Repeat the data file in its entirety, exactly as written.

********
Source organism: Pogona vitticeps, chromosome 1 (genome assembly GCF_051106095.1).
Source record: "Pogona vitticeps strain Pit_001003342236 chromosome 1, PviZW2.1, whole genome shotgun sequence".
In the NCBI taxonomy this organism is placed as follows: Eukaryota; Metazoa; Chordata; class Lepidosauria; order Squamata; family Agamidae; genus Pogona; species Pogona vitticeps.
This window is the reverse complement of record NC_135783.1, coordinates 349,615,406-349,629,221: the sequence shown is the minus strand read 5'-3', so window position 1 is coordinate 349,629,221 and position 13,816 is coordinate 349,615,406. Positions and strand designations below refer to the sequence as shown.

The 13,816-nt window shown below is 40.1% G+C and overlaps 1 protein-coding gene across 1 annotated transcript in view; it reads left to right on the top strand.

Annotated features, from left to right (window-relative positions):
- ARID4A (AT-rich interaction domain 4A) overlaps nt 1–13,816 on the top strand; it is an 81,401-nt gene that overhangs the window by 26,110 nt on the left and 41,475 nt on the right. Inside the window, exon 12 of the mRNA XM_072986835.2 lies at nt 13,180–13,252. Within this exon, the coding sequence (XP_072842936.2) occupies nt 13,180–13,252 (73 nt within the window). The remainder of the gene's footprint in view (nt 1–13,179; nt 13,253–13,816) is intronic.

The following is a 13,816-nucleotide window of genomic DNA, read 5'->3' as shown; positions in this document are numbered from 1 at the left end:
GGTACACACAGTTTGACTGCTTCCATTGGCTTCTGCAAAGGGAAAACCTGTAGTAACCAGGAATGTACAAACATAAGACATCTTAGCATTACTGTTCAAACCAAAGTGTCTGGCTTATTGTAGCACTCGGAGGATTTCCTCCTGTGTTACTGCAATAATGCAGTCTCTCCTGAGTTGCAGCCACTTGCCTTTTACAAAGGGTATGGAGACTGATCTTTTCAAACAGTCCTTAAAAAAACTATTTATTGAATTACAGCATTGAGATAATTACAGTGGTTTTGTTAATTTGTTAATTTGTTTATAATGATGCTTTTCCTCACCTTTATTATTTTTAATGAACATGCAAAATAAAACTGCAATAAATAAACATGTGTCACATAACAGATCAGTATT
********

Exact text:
Source organism: Pogona vitticeps, chromosome 1 (genome assembly GCF_051106095.1).
Source record: "Pogona vitticeps strain Pit_001003342236 chromosome 1, PviZW2.1, whole genome shotgun sequence".
In the NCBI taxonomy this organism is placed as follows: Eukaryota; Metazoa; Chordata; class Lepidosauria; order Squamata; family Agamidae; genus Pogona; species Pogona vitticeps.
This window is the reverse complement of record NC_135783.1, coordinates 349,615,406-349,629,221: the sequence shown is the minus strand read 5'-3', so window position 1 is coordinate 349,629,221 and position 13,816 is coordinate 349,615,406. Positions and strand designations below refer to the sequence as shown.

The 13,816-nt window shown below is 40.1% G+C and overlaps 1 protein-coding gene across 1 annotated transcript in view; it reads left to right on the top strand.

Annotated features, from left to right (window-relative positions):
- ARID4A (AT-rich interaction domain 4A) overlaps nt 1–13,816 on the top strand; it is an 81,401-nt gene that overhangs the window by 26,110 nt on the left and 41,475 nt on the right. Inside the window, exon 12 of the mRNA XM_072986835.2 lies at nt 13,180–13,252. Within this exon, the coding sequence (XP_072842936.2) occupies nt 13,180–13,252 (73 nt within the window). The remainder of the gene's footprint in view (nt 1–13,179; nt 13,253–13,816) is intronic.

The following is a 13,816-nucleotide window of genomic DNA, read 5'->3' as shown; positions in this document are numbered from 1 at the left end:
GGTACACACAGTTTGACTGCTTCCATTGGCTTCTGCAAAGGGAAAACCTGTAGTAACCAGGAATGTACAAACATAAGACATCTTAGCATTACTGTTCAAACCAAAGTGTCTGGCTTATTGTAGCACTCGGAGGATTTCCTCCTGTGTTACTGCAATAATGCAGTCTCTCCTGAGTTGCAGCCACTTGCCTTTTACAAAGGGTATGGAGACTGATCTTTTCAAACAGTCCTTAAAAAAACTATTTATTGAATTACAGCATTGAGATAATTACAGTGGTTTTGTTAATTTGTTAATTTGTTTATAATGATGCTTTTCCTCACCTTTATTATTTTTAATGAACATGCAAAATAAAACTGCAATAAATAAACATGTGTCACATAACAGATCAGTATT